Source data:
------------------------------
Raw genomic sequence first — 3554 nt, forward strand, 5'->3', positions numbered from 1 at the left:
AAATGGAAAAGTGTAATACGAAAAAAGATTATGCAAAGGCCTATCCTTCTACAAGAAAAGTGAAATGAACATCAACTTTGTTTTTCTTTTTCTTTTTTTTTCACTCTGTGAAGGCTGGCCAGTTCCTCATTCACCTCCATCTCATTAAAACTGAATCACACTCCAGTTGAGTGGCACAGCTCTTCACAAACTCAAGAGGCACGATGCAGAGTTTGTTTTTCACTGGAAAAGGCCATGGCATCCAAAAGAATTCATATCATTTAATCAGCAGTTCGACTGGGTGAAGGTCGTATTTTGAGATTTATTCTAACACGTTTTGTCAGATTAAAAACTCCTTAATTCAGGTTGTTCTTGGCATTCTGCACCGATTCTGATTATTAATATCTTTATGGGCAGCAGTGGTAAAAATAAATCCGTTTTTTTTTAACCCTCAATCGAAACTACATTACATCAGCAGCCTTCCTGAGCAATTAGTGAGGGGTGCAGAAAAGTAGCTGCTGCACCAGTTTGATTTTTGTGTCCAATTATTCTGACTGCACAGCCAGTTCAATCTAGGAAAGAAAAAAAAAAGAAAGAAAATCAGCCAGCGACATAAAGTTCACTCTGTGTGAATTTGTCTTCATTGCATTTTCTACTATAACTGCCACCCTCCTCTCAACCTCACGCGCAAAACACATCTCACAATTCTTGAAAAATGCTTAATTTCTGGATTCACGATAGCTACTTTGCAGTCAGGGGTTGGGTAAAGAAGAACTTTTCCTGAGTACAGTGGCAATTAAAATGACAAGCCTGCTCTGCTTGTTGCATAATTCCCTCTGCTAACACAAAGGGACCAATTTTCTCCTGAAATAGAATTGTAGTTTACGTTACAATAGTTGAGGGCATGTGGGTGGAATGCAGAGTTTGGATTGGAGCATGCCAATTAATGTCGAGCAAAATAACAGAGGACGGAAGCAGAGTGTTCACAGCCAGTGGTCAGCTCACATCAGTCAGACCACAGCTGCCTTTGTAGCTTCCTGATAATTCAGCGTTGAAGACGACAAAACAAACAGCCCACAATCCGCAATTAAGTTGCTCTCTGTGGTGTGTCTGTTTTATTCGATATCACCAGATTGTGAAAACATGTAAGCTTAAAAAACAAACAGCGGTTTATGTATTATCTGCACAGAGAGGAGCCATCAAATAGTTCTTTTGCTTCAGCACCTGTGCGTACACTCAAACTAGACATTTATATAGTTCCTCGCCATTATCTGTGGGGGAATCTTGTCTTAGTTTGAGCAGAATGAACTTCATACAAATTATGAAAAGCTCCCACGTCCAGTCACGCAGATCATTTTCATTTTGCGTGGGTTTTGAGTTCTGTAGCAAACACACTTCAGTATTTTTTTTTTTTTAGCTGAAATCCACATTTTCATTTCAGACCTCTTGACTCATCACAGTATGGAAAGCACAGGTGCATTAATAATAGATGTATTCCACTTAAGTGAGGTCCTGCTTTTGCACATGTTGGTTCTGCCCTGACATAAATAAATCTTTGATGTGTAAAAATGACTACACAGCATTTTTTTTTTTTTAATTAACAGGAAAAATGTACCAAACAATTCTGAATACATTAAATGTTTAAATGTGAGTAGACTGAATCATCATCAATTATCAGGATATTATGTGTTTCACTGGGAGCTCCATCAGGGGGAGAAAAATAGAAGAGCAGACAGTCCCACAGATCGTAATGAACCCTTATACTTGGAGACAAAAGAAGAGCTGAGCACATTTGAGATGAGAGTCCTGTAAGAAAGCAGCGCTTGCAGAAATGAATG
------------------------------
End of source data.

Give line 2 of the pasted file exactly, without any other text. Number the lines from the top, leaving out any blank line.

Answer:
AAATGGAAAAGTGTAATACGAAAAAAGATTATGCAAAGGCCTATCCTTCTACAAGAAAAGTGAAATGAACATCAACTTTGTTTTTCTTTTTCTTTTTTTTTCACTCTGTGAAGGCTGGCCAGTTCCTCATTCACCTCCATCTCATTAAAACTGAATCACACTCCAGTTGAGTGGCACAGCTCTTCACAAACTCAAGAGGCACGATGCAGAGTTTGTTTTTCACTGGAAAAGGCCATGGCATCCAAAAGAATTCATATCATTTAATCAGCAGTTCGACTGGGTGAAGGTCGTATTTTGAGATTTATTCTAACACGTTTTGTCAGATTAAAAACTCCTTAATTCAGGTTGTTCTTGGCATTCTGCACCGATTCTGATTATTAATATCTTTATGGGCAGCAGTGGTAAAAATAAATCCGTTTTTTTTTAACCCTCAATCGAAACTACATTACATCAGCAGCCTTCCTGAGCAATTAGTGAGGGGTGCAGAAAAGTAGCTGCTGCACCAGTTTGATTTTTGTGTCCAATTATTCTGACTGCACAGCCAGTTCAATCTAGGAAAGAAAAAAAAAAGAAAGAAAATCAGCCAGCGACATAAAGTTCACTCTGTGTGAATTTGTCTTCATTGCATTTTCTACTATAACTGCCACCCTCCTCTCAACCTCACGCGCAAAACACATCTCACAATTCTTGAAAAATGCTTAATTTCTGGATTCACGATAGCTACTTTGCAGTCAGGGGTTGGGTAAAGAAGAACTTTTCCTGAGTACAGTGGCAATTAAAATGACAAGCCTGCTCTGCTTGTTGCATAATTCCCTCTGCTAACACAAAGGGACCAATTTTCTCCTGAAATAGAATTGTAGTTTACGTTACAATAGTTGAGGGCATGTGGGTGGAATGCAGAGTTTGGATTGGAGCATGCCAATTAATGTCGAGCAAAATAACAGAGGACGGAAGCAGAGTGTTCACAGCCAGTGGTCAGCTCACATCAGTCAGACCACAGCTGCCTTTGTAGCTTCCTGATAATTCAGCGTTGAAGACGACAAAACAAACAGCCCACAATCCGCAATTAAGTTGCTCTCTGTGGTGTGTCTGTTTTATTCGATATCACCAGATTGTGAAAACATGTAAGCTTAAAAAACAAACAGCGGTTTATGTATTATCTGCACAGAGAGGAGCCATCAAATAGTTCTTTTGCTTCAGCACCTGTGCGTACACTCAAACTAGACATTTATATAGTTCCTCGCCATTATCTGTGGGGGAATCTTGTCTTAGTTTGAGCAGAATGAACTTCATACAAATTATGAAAAGCTCCCACGTCCAGTCACGCAGATCATTTTCATTTTGCGTGGGTTTTGAGTTCTGTAGCAAACACACTTCAGTATTTTTTTTTTTTTAGCTGAAATCCACATTTTCATTTCAGACCTCTTGACTCATCACAGTATGGAAAGCACAGGTGCATTAATAATAGATGTATTCCACTTAAGTGAGGTCCTGCTTTTGCACATGTTGGTTCTGCCCTGACATAAATAAATCTTTGATGTGTAAAAATGACTACACAGCATTTTTTTTTTTTTAATTAACAGGAAAAATGTACCAAACAATTCTGAATACATTAAATGTTTAAATGTGAGTAGACTGAATCATCATCAATTATCAGGATATTATGTGTTTCACTGGGAGCTCCATCAGGGGGAGAAAAATAGAAGAGCAGACAGTCCCACAGATCGTAATGAACCCTTATACTTGGAGACAAAAGAAGAGCTGAGCACATTTGAGATGAGAGTCCTGTAAGAAAGCAGCGCTTGCAGAAATGAATG